I shouldn't have been surprised, but somehow I had forgotten that the top talent identified in my Strengths Finder 2.0 report was "adaptability."  Granted, I took the assessment in 2010, but when I reviewed the results a few weeks ago, my response was an audible and amused laugh.  I did, after all, start a blog with "chameleon" in its title.  Apparently my core hasn't changed much!  This has been on my mind a lot recently since I've been reminded how aligning with individual strengths leads to exponentially different outcomes.

I've been working on a project that doesn't play to my strengths.  The project involves much more planning than adapting and while I am capable of doing the project in that I know what the steps are and how to perform them, I feel sluggish when I'm working on it.  My mind feels mushy and my enthusiasm drops.  I unintentionally drag my feet.  In contrast, when I do work that not only uses but highlights my adaptability, I shine.  My mind feels clear, my enthusiasm surges, and my interest in the work becomes an additional propeller.

Knowing this about myself, I need to do a better job talking with my team members about what they see as their individual strengths and how those align (or don't align) with our current projects.  As much as possible, I want our team structure to also make each individual shine.

Note to self: Reach out to team members more and ask their preferences through questions such as:

  • What's something you've worked on that greatly energized you?
  • If you could elect to never again do a particular task, which one would it be?
  • What's a current responsibility you have that you feel doesn't highlight your strengths?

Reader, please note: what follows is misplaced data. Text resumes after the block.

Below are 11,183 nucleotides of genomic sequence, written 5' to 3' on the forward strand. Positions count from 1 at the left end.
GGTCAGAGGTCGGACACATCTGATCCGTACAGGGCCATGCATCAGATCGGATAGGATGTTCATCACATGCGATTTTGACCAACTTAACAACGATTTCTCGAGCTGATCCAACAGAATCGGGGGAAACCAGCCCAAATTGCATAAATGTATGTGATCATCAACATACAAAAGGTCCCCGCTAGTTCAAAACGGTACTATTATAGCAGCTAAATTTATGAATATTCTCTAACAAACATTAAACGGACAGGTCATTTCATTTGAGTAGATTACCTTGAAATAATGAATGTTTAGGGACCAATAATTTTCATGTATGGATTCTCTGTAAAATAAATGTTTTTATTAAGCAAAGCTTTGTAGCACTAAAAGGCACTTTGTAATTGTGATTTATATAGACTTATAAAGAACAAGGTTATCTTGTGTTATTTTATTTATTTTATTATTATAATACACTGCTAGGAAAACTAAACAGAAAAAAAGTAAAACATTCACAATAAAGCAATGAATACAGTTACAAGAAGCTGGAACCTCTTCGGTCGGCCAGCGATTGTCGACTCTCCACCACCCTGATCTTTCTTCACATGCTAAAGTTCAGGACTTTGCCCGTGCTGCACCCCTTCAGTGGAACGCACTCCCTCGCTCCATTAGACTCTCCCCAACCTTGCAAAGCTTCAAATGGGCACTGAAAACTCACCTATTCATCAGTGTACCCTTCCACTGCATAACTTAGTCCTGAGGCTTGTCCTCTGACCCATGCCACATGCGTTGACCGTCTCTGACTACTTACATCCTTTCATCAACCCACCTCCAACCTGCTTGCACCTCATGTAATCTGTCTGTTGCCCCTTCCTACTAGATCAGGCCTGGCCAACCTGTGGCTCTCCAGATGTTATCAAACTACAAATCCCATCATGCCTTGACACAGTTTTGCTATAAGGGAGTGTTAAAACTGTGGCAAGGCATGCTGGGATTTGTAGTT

• What's something you would like to take on that you feel would really make you shine?

Give team members a safe space to communicate their preferences.  And then as best as possible, heed those preferences.

I could tell from my team member's eyes that I had hurt his feelings.  A change was happening at work, and I didn't account for the fact that he and I had previously discussed this topic and his preferences regarding it.  When I shared the news with my team, he approached me afterwards to ask why he didn't find out in advance or why I hadn't communicated more delicately about the topic.  His words were a punch in the stomach.

I had made a decision based on logic.  I listed out the pros and cons.  I thought through the impact of each option and the possible risks.  I weighed the known information and proceeded based on the results.  I did not give enough weight to how people would feel.  That doesn't mean my decision was wrong or that I would chose differently given a do-over, but I knew from the pain in my stomach that I could have done a better job in how I communicated the news.

Folks familiar with the Myers-Briggs Type Indicator® are probably nodding because this is a classic example of the T-F dichotomy.  This preference pair deals with how people prefer to make decisions, whether by Thinking or Feeling.  We all use both, and preferring one does not mean a person is incapable of the other, but we each gravitate toward one or the other.

I consistently demonstrate a preference for Thinking.  While I don't necessarily want to change that, I do want to increase my awareness of how my actions impact others.  My team member was right to call me out.  A decision between two sides inevitably pleases some people and disappoints others.  We all know and accept this.  But if I want my team members to feel safe and valued, then how I communicate matters.